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[Xmca-l] Re: Publishers seek removal of millions of papers from ResearchGate
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- Subject: [Xmca-l] Re: Publishers seek removal of millions of papers from ResearchGate
- From: Annalisa Aguilar <email@example.com>
- Date: Sun, 15 Oct 2017 01:42:02 +0000
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- Thread-topic: [Xmca-l] Re: Publishers seek removal of millions of papers from ResearchGate
Hi Alfredo and wonderful others,
My apologies for my late response. It is heartening to learn your thoughts about a different act of publishing on XMCA, and while not identical to the scientific peer review model, does offer an important contribution to many on this list (and off) toward valuable development of academic thought among peers. Below, I say nothing about which no one already knows.
Perhaps (and I say this a little tongue in cheek) it is the "oleophilic peer review" model, in that it greases the gears of peer-creation, "affiliation, membership, credentials" and other milestones of academic life; it is as you say "a whole other thing all together."
I also suggest that the listserv offers us a kind of X-ray vision of how things can transpire, since interactions in the posts, although not total, do provide us breadcrumbs on how little interactions develop and can create larger ones that in turn inspire more formal turns of events that then manifest into scientific peer-reviewed journal articles and books and other expressions of research. Such interactions happened in academic discourse before the list existed, and surely off the list as well, but in particular, I think what it does illustrate is the power of collaboration in the form of discourse in its most free-form and unfettered expression, especially when featuring the of best intentions and unambiguous respect to all interlocutors. It shows the best of what we all can do as a society, despite our differences in philosophies and worldviews.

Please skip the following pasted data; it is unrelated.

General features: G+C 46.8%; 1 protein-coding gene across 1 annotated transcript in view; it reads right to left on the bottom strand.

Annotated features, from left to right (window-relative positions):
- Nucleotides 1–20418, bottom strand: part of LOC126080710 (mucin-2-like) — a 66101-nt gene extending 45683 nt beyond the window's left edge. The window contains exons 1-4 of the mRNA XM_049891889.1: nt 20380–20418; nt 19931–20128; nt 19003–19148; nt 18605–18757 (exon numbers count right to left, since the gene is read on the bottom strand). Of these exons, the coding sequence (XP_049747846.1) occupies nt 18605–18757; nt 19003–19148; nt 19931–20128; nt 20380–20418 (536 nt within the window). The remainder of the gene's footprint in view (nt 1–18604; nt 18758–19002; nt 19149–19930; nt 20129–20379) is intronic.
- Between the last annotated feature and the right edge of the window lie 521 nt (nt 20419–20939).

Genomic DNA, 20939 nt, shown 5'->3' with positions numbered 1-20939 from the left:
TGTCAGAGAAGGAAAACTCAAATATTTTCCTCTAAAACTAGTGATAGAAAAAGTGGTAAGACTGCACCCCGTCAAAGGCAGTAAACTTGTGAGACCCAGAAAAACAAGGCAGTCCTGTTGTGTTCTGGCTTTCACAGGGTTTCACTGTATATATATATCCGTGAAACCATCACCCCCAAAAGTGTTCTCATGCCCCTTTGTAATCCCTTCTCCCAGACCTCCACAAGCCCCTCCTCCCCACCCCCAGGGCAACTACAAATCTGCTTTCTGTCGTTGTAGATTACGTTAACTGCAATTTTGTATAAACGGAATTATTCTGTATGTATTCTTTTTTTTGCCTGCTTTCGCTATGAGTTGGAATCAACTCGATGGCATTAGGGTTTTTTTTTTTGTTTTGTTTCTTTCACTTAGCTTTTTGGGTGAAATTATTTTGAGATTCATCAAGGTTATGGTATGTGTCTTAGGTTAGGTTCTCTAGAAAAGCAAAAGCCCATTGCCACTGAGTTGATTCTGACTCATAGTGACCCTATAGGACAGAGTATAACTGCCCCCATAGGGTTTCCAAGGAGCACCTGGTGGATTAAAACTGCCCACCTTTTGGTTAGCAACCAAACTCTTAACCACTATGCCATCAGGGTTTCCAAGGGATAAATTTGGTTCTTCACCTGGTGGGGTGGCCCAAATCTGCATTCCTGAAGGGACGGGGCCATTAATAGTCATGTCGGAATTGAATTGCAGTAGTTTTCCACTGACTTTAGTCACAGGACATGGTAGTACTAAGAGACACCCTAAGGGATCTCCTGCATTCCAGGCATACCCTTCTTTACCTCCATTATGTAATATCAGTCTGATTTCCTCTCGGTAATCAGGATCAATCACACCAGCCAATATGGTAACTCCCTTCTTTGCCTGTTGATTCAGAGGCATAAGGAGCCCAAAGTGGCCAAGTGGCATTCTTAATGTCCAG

I am also writing this while Hollywood is imploding from The Revealing White Robe: how a genealogy of a pathology, stretching decades, borne from a single individual can promulgate individual silent vectors that culminate in a deafening censorship of cultural expression for as much as 50% of the population. Also how so many people are also finally being called on the Red Carpet for their complicity to feed the beast inside that robe. From there, we can start to wonder what sort of movies might have been made without this toxicity. Let's just say, we know very well what happens when it goes wrong. But what about when it goes right?